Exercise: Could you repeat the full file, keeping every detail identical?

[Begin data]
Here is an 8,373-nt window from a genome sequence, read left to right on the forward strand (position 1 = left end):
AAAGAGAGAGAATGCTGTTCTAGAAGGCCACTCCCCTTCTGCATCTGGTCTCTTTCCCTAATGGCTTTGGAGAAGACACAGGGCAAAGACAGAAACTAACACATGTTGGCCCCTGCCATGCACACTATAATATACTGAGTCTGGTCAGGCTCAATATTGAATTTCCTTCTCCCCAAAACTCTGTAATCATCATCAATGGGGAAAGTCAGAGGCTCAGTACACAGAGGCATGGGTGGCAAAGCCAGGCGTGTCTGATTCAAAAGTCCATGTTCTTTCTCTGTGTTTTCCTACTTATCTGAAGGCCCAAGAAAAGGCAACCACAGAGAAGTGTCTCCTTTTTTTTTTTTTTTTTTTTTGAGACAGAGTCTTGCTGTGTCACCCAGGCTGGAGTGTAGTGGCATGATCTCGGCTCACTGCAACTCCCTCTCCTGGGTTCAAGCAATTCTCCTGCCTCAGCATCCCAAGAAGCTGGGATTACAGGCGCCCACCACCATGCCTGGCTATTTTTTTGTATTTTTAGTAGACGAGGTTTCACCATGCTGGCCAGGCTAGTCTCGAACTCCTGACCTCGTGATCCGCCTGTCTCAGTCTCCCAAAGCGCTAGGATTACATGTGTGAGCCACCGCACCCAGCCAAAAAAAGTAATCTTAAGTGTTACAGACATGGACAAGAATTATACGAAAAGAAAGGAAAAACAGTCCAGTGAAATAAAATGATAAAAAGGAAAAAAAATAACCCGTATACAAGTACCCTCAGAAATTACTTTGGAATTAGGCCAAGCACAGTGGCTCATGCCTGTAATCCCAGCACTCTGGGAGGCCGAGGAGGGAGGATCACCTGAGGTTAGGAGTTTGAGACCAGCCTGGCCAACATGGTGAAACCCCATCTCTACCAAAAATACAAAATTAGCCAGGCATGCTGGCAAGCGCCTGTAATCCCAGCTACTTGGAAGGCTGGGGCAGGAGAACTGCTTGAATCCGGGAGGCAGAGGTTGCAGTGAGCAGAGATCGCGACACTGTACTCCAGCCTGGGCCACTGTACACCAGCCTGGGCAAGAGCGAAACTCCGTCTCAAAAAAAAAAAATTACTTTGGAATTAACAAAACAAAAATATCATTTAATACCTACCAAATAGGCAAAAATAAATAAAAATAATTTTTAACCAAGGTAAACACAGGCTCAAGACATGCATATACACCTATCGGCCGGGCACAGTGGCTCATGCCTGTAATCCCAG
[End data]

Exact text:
Here is an 8,373-nt window from a genome sequence, read left to right on the forward strand (position 1 = left end):
AAAGAGAGAGAATGCTGTTCTAGAAGGCCACTCCCCTTCTGCATCTGGTCTCTTTCCCTAATGGCTTTGGAGAAGACACAGGGCAAAGACAGAAACTAACACATGTTGGCCCCTGCCATGCACACTATAATATACTGAGTCTGGTCAGGCTCAATATTGAATTTCCTTCTCCCCAAAACTCTGTAATCATCATCAATGGGGAAAGTCAGAGGCTCAGTACACAGAGGCATGGGTGGCAAAGCCAGGCGTGTCTGATTCAAAAGTCCATGTTCTTTCTCTGTGTTTTCCTACTTATCTGAAGGCCCAAGAAAAGGCAACCACAGAGAAGTGTCTCCTTTTTTTTTTTTTTTTTTTTTGAGACAGAGTCTTGCTGTGTCACCCAGGCTGGAGTGTAGTGGCATGATCTCGGCTCACTGCAACTCCCTCTCCTGGGTTCAAGCAATTCTCCTGCCTCAGCATCCCAAGAAGCTGGGATTACAGGCGCCCACCACCATGCCTGGCTATTTTTTTGTATTTTTAGTAGACGAGGTTTCACCATGCTGGCCAGGCTAGTCTCGAACTCCTGACCTCGTGATCCGCCTGTCTCAGTCTCCCAAAGCGCTAGGATTACATGTGTGAGCCACCGCACCCAGCCAAAAAAAGTAATCTTAAGTGTTACAGACATGGACAAGAATTATACGAAAAGAAAGGAAAAACAGTCCAGTGAAATAAAATGATAAAAAGGAAAAAAAATAACCCGTATACAAGTACCCTCAGAAATTACTTTGGAATTAGGCCAAGCACAGTGGCTCATGCCTGTAATCCCAGCACTCTGGGAGGCCGAGGAGGGAGGATCACCTGAGGTTAGGAGTTTGAGACCAGCCTGGCCAACATGGTGAAACCCCATCTCTACCAAAAATACAAAATTAGCCAGGCATGCTGGCAAGCGCCTGTAATCCCAGCTACTTGGAAGGCTGGGGCAGGAGAACTGCTTGAATCCGGGAGGCAGAGGTTGCAGTGAGCAGAGATCGCGACACTGTACTCCAGCCTGGGCCACTGTACACCAGCCTGGGCAAGAGCGAAACTCCGTCTCAAAAAAAAAAAATTACTTTGGAATTAACAAAACAAAAATATCATTTAATACCTACCAAATAGGCAAAAATAAATAAAAATAATTTTTAACCAAGGTAAACACAGGCTCAAGACATGCATATACACCTATCGGCCGGGCACAGTGGCTCATGCCTGTAATCCCAG